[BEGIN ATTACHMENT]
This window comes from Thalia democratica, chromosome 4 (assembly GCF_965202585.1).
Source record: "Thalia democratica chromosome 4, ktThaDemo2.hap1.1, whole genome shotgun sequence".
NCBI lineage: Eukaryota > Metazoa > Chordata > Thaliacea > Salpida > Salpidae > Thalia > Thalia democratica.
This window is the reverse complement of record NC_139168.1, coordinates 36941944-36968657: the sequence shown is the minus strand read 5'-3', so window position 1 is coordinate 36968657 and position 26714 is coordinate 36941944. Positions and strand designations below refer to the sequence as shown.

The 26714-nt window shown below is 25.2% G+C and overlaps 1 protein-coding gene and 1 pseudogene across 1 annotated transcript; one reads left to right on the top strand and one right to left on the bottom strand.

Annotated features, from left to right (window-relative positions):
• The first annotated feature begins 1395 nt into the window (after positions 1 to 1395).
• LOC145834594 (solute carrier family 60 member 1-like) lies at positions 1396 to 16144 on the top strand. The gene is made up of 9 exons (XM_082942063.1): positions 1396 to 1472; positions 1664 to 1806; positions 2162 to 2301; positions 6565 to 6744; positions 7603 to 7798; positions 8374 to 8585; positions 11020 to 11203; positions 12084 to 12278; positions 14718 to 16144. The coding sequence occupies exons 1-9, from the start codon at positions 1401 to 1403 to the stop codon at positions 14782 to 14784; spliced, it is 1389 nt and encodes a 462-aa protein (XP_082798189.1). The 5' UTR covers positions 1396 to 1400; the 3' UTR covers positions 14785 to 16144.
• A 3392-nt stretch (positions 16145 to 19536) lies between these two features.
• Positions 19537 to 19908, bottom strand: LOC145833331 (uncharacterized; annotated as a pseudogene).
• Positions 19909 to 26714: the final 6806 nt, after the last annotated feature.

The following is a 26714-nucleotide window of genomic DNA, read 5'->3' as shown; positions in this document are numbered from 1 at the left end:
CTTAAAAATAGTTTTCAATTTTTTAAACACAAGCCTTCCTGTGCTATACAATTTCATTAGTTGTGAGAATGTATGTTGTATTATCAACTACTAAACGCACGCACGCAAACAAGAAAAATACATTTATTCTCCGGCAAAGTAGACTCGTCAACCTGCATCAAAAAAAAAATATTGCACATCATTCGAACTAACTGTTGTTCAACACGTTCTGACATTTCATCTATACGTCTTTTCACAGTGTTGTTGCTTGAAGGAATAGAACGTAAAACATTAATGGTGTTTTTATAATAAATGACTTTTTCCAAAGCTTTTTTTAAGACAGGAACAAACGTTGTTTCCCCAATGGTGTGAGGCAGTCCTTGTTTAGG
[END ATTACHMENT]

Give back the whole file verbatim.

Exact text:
This window comes from Thalia democratica, chromosome 4 (assembly GCF_965202585.1).
Source record: "Thalia democratica chromosome 4, ktThaDemo2.hap1.1, whole genome shotgun sequence".
NCBI lineage: Eukaryota > Metazoa > Chordata > Thaliacea > Salpida > Salpidae > Thalia > Thalia democratica.
This window is the reverse complement of record NC_139168.1, coordinates 36941944-36968657: the sequence shown is the minus strand read 5'-3', so window position 1 is coordinate 36968657 and position 26714 is coordinate 36941944. Positions and strand designations below refer to the sequence as shown.

The 26714-nt window shown below is 25.2% G+C and overlaps 1 protein-coding gene and 1 pseudogene across 1 annotated transcript; one reads left to right on the top strand and one right to left on the bottom strand.

Annotated features, from left to right (window-relative positions):
• The first annotated feature begins 1395 nt into the window (after positions 1 to 1395).
• LOC145834594 (solute carrier family 60 member 1-like) lies at positions 1396 to 16144 on the top strand. The gene is made up of 9 exons (XM_082942063.1): positions 1396 to 1472; positions 1664 to 1806; positions 2162 to 2301; positions 6565 to 6744; positions 7603 to 7798; positions 8374 to 8585; positions 11020 to 11203; positions 12084 to 12278; positions 14718 to 16144. The coding sequence occupies exons 1-9, from the start codon at positions 1401 to 1403 to the stop codon at positions 14782 to 14784; spliced, it is 1389 nt and encodes a 462-aa protein (XP_082798189.1). The 5' UTR covers positions 1396 to 1400; the 3' UTR covers positions 14785 to 16144.
• A 3392-nt stretch (positions 16145 to 19536) lies between these two features.
• Positions 19537 to 19908, bottom strand: LOC145833331 (uncharacterized; annotated as a pseudogene).
• Positions 19909 to 26714: the final 6806 nt, after the last annotated feature.

The following is a 26714-nucleotide window of genomic DNA, read 5'->3' as shown; positions in this document are numbered from 1 at the left end:
CTTAAAAATAGTTTTCAATTTTTTAAACACAAGCCTTCCTGTGCTATACAATTTCATTAGTTGTGAGAATGTATGTTGTATTATCAACTACTAAACGCACGCACGCAAACAAGAAAAATACATTTATTCTCCGGCAAAGTAGACTCGTCAACCTGCATCAAAAAAAAAATATTGCACATCATTCGAACTAACTGTTGTTCAACACGTTCTGACATTTCATCTATACGTCTTTTCACAGTGTTGTTGCTTGAAGGAATAGAACGTAAAACATTAATGGTGTTTTTATAATAAATGACTTTTTCCAAAGCTTTTTTTAAGACAGGAACAAACGTTGTTTCCCCAATGGTGTGAGGCAGTCCTTGTTTAGG